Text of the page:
2. John Herrman: The Next Internet Is TV: "Fusion... want[s]... to build ‘a new kind of newsroom to greet the changing demographics of America’ that is also ‘a little bit outside of the media bubble.’... For Fusion to talk about ‘promiscuous media’ and ‘build[ing] our brand in the places [the audience] is spending time’--as opposed to publishing everything on a single website and hoping it spreads from there--is not strange in the context of television companies... used to filling channels that they don’t totally control. Meanwhile, some of the most visible companies in internet media are converging on a nearby point.... [Suppose] websites are unnecessary vestiges of a time before there were better ways to find things to look at on your computer or your phone. What happens next? What does a media that knows or believes this look like? This is an incredibly obvious question that nobody seems to have taken much time to talk about??? I mean you have the ‘director of audience development’ at Vox telling trade publications that ‘in general, we do see higher sharing rates from the native-only posts’ and then its ‘global vp of marketing and partnerships’ dropping this excellent quote: 'The great thing about Facebook leaning in to the new video strategy is that publishers on average are seeing a lot more views and a lot more engagement with that video content. This could theoretically be a pretty massive revenue stream with publishers when and if they do enable monetization around this inventory.'... Companies... begin to see their websites as Just One More App, and realize that fewer people are using them, proportionally.... Some of what worked in print didn’t work on the web; some of what worked on the web didn’t work on social media; some of what worked on social media won’t work in these apps.... What was even the point of websites, certain people will find themselves wondering. Were they just weird slow apps with nobody in them?...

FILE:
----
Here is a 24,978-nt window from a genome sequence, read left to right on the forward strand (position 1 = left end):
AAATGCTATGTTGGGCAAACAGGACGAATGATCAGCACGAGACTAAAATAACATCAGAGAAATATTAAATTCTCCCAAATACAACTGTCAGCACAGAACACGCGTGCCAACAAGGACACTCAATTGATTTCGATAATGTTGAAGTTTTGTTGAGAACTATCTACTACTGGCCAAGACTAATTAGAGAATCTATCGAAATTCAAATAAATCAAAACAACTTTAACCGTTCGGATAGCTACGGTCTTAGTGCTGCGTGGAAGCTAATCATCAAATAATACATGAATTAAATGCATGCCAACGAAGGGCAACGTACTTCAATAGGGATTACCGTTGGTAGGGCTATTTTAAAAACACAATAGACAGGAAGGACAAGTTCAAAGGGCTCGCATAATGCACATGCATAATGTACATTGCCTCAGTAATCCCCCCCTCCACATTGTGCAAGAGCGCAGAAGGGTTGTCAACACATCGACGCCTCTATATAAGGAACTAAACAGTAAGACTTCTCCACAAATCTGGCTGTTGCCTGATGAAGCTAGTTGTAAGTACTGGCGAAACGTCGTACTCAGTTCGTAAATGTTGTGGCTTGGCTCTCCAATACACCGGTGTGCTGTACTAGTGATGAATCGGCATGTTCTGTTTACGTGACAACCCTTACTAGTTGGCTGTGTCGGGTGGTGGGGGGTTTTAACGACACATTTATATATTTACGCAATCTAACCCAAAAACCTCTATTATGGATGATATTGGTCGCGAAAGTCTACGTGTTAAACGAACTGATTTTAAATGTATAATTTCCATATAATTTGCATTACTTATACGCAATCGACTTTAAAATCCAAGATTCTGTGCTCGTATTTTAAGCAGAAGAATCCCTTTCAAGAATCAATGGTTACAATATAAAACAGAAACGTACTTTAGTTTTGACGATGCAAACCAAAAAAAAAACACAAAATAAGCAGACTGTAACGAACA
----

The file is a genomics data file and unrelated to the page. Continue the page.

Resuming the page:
Should Be Aware of:

 

  1. Ramesh Ponnuru: Sorry, Bobby Jindal Is Still Wrong: "Conservatives continue to debate how (or whether) to replace the Affordable Care Act.... In response to my criticism of his idea, Jindal argues that his plan would have the advantage of lowering insurance premiums, and that the disadvantage I mention--it would result in millions of people losing their health insurance--is a 'feature' rather than a 'bug.'... Jindal has talked himself into a perverse position. It would be, he says, a capitulation to the left for conservatives to back policies that would make it easier for millions of people to buy health insurance. But it's Jindal who agrees with the left that the U.S. has to choose between conservatism and affordable coverage for all. He's the one who thinks that if a plan results in such coverage, it is by definition not conservative. That's the real capitulation, and it's one conservatives shouldn't make."

  2. LizardBreath: "People remember exciting events not so much directly, as by remembering the stories they tell about them. And everyone has old memories they've inserted themselves into: stories they tell as as if they were there, and then realizing that they couldn't have been, and they must be retelling a story they were told, or at least everyone's seen someone else have that realization. Williams burned himself by getting his memories wrong on TV, where other witnesses could contradict him, and where he'd told an accurate story in the past. But I'd be really surprised if there were any sense in which he was intentionally lying--what he did seems like a completely ordinary way to get confused. Mostly, I don't think anyone's memory of anything is worth much unless it was recorded somehow immediately after the fact. People are just terrible at this kind of thing."